wd400- evolutionary biology is mostly just a glossy narrative void of scientific rigor and detail. And truthfully it reads like Lamarkism- just look at the narrative of how the vision system allegedly evolved. It is all Lamarkism- all of it physical changes to the vision system that get passed down. Nothing on the molecular level wrt its evolution.

  11. 11
    nullasalus says:

    In this case, it’s clear the author’s education has taught them almost nothing about evolutionary biology.

    Really? The fact that he has doubts about the extent of what we know via evolutionary biology is enough to indicate that?

    He seemed to mostly bluntly say what is all too obvious when reading up about the field.

    The overwhelming majority of non-neutral mutations are deleterious (reducing, not increasing, survival). This is easily demonstrated in the lab.

    Which part of this do you even disagree with? Are you saying most non-neutral mutations are beneficial?

    Via Nature: Mutational effects can be beneficial, harmful, or neutral, depending on their context or location. Most non-neutral mutations are deleterious.

    Or someoe who doesn’t seem to know what speciation is

    He does seem to know what speciation is. The fact that the word has multiple meanings doesn’t really speak against him.

    or thinks ” Almost everything in evolutionary theory is based on “survival of the fittest,”?

    Insofar as he means it’s historically been selectionist, Larry Moran seems to agree. Sayeth ID-hating Larry:

    The revolution is over and strict Darwinism lost. We now know that random genetic drift is an important mechanism of evolution and there’s more to evolution than natural selection. Unfortunately, this blatantly obvious fact is not understood by the vast majority of people and teachers. There are even many scientists who don’t understand evolution.

    Maybe it’s not Kaz Thomas who doesn’t know much about evolutionary theory, but his critics.

  12. 12
    wd400 says:

    I disagree with the entire quoted text (which is why I quoted all of it). i.e. the argument that because most non-neutral mutations are deleterious, mutations can’t be the source of adaptation.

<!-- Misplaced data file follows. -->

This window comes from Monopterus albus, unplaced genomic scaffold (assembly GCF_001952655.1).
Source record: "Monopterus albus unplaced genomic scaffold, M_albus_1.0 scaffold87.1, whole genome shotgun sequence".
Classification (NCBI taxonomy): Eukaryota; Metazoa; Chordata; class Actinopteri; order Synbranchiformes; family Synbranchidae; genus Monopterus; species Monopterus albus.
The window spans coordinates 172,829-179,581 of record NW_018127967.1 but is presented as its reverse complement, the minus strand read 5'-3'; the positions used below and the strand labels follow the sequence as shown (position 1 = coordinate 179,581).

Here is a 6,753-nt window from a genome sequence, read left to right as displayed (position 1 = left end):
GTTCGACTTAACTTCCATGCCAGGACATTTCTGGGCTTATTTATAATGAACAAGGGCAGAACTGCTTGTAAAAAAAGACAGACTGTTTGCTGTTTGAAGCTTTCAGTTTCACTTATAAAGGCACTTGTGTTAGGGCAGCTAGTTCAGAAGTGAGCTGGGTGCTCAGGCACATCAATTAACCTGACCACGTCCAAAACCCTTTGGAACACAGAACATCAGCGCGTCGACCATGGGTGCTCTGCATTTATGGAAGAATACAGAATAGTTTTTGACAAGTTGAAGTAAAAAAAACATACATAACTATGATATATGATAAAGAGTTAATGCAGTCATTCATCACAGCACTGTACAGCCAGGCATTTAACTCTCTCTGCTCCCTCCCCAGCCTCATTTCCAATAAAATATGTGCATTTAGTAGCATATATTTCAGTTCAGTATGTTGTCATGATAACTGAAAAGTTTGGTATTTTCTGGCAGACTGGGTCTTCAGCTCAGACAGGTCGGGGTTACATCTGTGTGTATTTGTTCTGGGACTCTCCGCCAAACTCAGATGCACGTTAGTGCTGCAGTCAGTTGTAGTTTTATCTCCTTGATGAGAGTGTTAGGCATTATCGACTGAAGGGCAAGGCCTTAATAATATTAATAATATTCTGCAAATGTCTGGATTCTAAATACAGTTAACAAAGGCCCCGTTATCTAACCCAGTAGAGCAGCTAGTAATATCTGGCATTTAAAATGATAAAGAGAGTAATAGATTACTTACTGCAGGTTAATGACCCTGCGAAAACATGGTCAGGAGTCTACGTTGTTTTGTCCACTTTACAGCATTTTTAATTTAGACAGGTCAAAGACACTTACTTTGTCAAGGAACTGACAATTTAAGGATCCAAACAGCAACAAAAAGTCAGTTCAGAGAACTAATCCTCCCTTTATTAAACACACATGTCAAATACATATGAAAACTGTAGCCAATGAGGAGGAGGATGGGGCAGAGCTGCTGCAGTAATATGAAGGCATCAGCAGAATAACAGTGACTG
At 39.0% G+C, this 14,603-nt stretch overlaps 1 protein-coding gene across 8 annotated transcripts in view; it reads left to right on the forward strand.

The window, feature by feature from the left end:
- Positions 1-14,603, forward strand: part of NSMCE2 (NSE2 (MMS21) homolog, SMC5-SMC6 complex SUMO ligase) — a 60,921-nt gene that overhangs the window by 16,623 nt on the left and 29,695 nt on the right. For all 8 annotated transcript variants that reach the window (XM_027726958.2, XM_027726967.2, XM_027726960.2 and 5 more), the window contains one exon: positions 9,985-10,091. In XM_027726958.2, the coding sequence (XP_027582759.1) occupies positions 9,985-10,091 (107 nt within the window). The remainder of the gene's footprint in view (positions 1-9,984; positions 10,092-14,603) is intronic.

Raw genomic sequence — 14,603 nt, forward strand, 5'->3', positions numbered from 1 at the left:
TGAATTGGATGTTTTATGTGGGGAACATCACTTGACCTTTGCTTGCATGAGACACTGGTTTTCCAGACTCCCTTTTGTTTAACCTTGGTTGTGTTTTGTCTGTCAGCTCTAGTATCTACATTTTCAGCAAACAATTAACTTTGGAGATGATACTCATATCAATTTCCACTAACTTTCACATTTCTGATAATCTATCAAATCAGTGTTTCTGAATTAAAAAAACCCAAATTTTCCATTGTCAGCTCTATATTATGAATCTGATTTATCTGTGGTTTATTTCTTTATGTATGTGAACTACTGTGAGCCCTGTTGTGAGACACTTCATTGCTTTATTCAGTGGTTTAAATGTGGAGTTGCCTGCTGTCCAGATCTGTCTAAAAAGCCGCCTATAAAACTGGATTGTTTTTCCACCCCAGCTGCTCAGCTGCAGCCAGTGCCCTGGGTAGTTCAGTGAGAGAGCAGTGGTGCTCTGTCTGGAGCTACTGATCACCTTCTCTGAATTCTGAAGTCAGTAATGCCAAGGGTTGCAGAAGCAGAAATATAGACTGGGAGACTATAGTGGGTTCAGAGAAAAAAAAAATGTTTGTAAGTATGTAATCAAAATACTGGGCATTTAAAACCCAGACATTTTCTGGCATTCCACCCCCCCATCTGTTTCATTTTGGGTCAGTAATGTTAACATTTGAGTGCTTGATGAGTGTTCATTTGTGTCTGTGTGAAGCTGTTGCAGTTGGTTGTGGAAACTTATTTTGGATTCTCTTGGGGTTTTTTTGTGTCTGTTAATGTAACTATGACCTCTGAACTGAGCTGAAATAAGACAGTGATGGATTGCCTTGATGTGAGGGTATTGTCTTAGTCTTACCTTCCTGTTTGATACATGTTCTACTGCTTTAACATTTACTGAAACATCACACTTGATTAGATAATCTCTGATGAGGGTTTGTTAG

There aren’t multiple definitions of speciation, and the species probldm is not about speciation but human’s ability to delimit species.

    I’m not sure what you are trying to prove by quoting Moran, who confirms the falsity of Thomas’ claim that “almost everything in evolutionary theory is based on ‘survival of the fittest'”.

  13. 13
    bornagain77 says:

    wd400 funny how no one really understands evolution except you and your Darwinian cohorts! As well, since you quoted it, do you have a problem with this claim?

    “The overwhelming majority of non-neutral mutations are deleterious (reducing, not increasing, survival). This is easily demonstrated in the lab.”

    Because that is exactly what we find!:

    “The First Rule of Adaptive Evolution”: Break or blunt any functional coded element whose loss would yield a net fitness gain – Michael Behe – December 2010
    Excerpt: In its most recent issue The Quarterly Review of Biology has published a review by myself of laboratory evolution experiments of microbes going back four decades.,,, The gist of the paper is that so far the overwhelming number of adaptive (that is, helpful) mutations seen in laboratory evolution experiments are either loss or modification of function. Of course we had already known that the great majority of mutations that have a visible effect on an organism are deleterious. Now, surprisingly, it seems that even the great majority of helpful mutations degrade the genome to a greater or lesser extent.,,, I dub it “The First Rule of Adaptive Evolution”: Break or blunt any functional coded element whose loss would yield a net fitness gain.
    http://behe.uncommondescent.co.....evolution/

    and:

    Multiple Overlapping Genetic Codes Profoundly Reduce the Probability of Beneficial Mutation George Montañez 1, Robert J. Marks II 2, Jorge Fernandez 3 and John C. Sanford 4 – May 2013